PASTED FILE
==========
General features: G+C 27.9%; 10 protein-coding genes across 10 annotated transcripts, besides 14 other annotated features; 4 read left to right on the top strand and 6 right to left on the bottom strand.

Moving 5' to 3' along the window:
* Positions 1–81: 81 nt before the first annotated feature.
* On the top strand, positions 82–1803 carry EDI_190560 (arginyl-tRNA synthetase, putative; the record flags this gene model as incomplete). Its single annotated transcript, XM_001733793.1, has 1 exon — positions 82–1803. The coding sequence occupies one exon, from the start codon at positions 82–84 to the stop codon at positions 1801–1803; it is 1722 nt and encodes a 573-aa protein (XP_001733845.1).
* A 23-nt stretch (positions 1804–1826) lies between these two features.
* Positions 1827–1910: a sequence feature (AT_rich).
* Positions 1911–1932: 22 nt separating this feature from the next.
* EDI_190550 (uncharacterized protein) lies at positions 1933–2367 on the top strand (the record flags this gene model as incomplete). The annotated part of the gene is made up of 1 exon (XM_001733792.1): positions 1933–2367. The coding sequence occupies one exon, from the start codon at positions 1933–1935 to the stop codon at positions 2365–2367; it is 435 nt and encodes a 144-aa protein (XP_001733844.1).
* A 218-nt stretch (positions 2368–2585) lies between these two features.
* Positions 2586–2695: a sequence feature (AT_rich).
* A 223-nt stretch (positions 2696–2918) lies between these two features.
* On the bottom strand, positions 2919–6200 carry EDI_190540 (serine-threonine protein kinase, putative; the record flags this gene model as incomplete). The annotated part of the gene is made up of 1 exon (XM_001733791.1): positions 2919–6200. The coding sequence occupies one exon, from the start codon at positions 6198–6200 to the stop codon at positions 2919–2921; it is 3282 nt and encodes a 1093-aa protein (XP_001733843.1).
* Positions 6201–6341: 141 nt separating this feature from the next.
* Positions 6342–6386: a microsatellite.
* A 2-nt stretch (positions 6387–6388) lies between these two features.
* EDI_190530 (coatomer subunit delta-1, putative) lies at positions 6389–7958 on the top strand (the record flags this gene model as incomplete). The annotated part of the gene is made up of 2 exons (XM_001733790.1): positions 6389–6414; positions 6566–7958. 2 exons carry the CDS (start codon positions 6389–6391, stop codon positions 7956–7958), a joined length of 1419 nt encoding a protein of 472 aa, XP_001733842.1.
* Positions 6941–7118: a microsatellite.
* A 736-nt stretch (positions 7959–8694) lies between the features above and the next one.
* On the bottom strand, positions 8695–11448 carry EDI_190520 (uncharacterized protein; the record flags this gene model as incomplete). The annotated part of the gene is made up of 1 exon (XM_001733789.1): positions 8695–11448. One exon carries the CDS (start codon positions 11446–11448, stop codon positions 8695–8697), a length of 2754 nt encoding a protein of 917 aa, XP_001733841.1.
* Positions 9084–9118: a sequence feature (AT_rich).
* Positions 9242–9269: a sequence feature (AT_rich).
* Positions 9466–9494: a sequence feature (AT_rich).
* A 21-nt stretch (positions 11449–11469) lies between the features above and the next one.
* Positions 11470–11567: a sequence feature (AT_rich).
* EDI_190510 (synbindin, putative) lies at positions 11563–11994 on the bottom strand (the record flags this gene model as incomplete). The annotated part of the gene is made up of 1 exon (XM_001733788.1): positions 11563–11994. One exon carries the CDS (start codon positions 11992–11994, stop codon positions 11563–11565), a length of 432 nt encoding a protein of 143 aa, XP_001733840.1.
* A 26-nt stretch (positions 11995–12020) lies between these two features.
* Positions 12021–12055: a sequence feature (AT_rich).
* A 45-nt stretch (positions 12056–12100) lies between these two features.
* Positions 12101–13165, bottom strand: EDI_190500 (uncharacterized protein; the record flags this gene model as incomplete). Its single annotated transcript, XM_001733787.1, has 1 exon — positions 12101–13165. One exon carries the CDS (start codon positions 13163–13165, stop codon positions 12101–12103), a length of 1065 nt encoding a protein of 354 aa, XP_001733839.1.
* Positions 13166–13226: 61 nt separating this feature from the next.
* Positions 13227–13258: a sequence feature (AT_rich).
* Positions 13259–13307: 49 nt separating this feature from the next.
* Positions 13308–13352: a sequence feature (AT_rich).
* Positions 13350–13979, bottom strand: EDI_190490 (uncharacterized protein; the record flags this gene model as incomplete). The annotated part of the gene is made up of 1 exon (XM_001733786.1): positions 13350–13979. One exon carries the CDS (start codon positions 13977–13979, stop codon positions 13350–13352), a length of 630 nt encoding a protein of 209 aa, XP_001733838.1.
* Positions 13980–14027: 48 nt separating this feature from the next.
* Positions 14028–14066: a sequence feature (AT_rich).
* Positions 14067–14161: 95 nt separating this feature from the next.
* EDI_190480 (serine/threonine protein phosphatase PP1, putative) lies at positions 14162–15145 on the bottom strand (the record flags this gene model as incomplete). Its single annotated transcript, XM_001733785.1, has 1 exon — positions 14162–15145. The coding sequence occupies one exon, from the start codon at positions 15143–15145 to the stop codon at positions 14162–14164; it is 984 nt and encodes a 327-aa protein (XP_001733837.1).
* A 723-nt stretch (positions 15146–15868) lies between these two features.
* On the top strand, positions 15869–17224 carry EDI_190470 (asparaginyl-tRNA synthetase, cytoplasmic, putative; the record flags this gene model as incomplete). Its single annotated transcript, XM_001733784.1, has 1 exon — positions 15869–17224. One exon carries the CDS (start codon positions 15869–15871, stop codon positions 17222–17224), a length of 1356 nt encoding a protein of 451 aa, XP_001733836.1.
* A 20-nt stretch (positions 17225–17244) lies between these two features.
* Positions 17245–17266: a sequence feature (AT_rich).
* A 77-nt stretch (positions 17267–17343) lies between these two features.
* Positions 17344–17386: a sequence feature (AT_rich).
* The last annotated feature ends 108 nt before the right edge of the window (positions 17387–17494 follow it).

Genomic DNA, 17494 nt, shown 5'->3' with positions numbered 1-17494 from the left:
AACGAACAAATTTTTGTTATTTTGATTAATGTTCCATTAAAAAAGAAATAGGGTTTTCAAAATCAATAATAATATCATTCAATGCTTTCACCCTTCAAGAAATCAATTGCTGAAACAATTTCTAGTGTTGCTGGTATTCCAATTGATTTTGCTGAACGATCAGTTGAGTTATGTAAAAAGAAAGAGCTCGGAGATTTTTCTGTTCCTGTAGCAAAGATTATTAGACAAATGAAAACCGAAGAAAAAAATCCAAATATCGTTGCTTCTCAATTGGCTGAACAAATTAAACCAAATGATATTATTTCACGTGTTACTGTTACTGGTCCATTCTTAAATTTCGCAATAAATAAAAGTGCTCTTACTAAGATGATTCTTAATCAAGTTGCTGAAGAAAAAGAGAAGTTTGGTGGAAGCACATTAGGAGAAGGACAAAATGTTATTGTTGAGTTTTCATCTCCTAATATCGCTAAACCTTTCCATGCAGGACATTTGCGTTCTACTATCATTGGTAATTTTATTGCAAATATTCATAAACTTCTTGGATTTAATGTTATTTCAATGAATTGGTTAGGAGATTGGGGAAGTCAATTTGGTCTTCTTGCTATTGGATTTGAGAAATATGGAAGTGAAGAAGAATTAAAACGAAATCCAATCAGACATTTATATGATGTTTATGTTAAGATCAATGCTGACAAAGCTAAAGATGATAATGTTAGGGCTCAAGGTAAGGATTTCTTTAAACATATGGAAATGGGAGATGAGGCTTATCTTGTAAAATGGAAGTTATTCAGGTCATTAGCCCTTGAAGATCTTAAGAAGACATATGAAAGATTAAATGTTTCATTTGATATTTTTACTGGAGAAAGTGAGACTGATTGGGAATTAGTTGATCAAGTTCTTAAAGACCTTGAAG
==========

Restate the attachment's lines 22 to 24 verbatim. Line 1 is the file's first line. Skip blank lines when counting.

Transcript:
* Positions 9466–9494: a sequence feature (AT_rich).
* A 21-nt stretch (positions 11449–11469) lies between the features above and the next one.
* Positions 11470–11567: a sequence feature (AT_rich).